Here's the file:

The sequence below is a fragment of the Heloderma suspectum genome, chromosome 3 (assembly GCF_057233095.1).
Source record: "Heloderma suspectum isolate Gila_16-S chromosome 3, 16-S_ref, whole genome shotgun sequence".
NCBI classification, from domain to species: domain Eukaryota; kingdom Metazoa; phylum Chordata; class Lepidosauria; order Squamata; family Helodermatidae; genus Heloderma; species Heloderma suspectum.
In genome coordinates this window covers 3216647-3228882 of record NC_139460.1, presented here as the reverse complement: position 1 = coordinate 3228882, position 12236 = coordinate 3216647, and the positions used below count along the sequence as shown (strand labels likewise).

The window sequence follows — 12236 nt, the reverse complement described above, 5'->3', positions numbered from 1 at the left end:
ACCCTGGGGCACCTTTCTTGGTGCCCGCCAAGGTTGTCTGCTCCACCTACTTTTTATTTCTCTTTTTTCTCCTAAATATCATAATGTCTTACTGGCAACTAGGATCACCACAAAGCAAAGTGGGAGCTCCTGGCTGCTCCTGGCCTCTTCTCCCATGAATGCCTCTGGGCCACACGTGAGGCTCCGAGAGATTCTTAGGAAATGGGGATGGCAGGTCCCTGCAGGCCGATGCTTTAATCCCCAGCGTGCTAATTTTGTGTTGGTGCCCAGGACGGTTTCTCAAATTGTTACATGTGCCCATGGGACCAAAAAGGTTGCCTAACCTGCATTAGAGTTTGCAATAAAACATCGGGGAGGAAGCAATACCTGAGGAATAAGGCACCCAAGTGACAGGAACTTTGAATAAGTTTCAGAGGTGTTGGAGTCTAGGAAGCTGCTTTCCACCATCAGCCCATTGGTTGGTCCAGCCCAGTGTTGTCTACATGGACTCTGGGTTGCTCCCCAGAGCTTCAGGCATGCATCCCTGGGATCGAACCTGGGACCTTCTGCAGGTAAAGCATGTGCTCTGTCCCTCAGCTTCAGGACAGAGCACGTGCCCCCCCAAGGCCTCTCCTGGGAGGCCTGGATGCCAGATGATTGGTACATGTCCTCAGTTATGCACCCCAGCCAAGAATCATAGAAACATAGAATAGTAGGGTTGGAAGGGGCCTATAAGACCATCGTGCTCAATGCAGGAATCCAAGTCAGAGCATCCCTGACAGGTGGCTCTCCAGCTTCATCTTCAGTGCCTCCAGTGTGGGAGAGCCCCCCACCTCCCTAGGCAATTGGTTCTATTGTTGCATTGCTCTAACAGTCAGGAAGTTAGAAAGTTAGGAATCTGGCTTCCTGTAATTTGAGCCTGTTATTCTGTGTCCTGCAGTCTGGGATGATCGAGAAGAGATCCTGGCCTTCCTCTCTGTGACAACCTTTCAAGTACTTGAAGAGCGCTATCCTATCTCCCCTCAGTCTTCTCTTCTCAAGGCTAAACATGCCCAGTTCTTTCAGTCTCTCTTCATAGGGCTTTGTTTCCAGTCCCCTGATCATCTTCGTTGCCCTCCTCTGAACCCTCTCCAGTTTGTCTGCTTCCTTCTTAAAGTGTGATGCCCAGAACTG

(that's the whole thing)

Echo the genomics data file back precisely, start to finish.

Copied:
The sequence below is a fragment of the Heloderma suspectum genome, chromosome 3 (assembly GCF_057233095.1).
Source record: "Heloderma suspectum isolate Gila_16-S chromosome 3, 16-S_ref, whole genome shotgun sequence".
NCBI classification, from domain to species: domain Eukaryota; kingdom Metazoa; phylum Chordata; class Lepidosauria; order Squamata; family Helodermatidae; genus Heloderma; species Heloderma suspectum.
In genome coordinates this window covers 3216647-3228882 of record NC_139460.1, presented here as the reverse complement: position 1 = coordinate 3228882, position 12236 = coordinate 3216647, and the positions used below count along the sequence as shown (strand labels likewise).

The window sequence follows — 12236 nt, the reverse complement described above, 5'->3', positions numbered from 1 at the left end:
ACCCTGGGGCACCTTTCTTGGTGCCCGCCAAGGTTGTCTGCTCCACCTACTTTTTATTTCTCTTTTTTCTCCTAAATATCATAATGTCTTACTGGCAACTAGGATCACCACAAAGCAAAGTGGGAGCTCCTGGCTGCTCCTGGCCTCTTCTCCCATGAATGCCTCTGGGCCACACGTGAGGCTCCGAGAGATTCTTAGGAAATGGGGATGGCAGGTCCCTGCAGGCCGATGCTTTAATCCCCAGCGTGCTAATTTTGTGTTGGTGCCCAGGACGGTTTCTCAAATTGTTACATGTGCCCATGGGACCAAAAAGGTTGCCTAACCTGCATTAGAGTTTGCAATAAAACATCGGGGAGGAAGCAATACCTGAGGAATAAGGCACCCAAGTGACAGGAACTTTGAATAAGTTTCAGAGGTGTTGGAGTCTAGGAAGCTGCTTTCCACCATCAGCCCATTGGTTGGTCCAGCCCAGTGTTGTCTACATGGACTCTGGGTTGCTCCCCAGAGCTTCAGGCATGCATCCCTGGGATCGAACCTGGGACCTTCTGCAGGTAAAGCATGTGCTCTGTCCCTCAGCTTCAGGACAGAGCACGTGCCCCCCCAAGGCCTCTCCTGGGAGGCCTGGATGCCAGATGATTGGTACATGTCCTCAGTTATGCACCCCAGCCAAGAATCATAGAAACATAGAATAGTAGGGTTGGAAGGGGCCTATAAGACCATCGTGCTCAATGCAGGAATCCAAGTCAGAGCATCCCTGACAGGTGGCTCTCCAGCTTCATCTTCAGTGCCTCCAGTGTGGGAGAGCCCCCCACCTCCCTAGGCAATTGGTTCTATTGTTGCATTGCTCTAACAGTCAGGAAGTTAGAAAGTTAGGAATCTGGCTTCCTGTAATTTGAGCCTGTTATTCTGTGTCCTGCAGTCTGGGATGATCGAGAAGAGATCCTGGCCTTCCTCTCTGTGACAACCTTTCAAGTACTTGAAGAGCGCTATCCTATCTCCCCTCAGTCTTCTCTTCTCAAGGCTAAACATGCCCAGTTCTTTCAGTCTCTCTTCATAGGGCTTTGTTTCCAGTCCCCTGATCATCTTCGTTGCCCTCCTCTGAACCCTCTCCAGTTTGTCTGCTTCCTTCTTAAAGTGTGATGCCCAGAACTG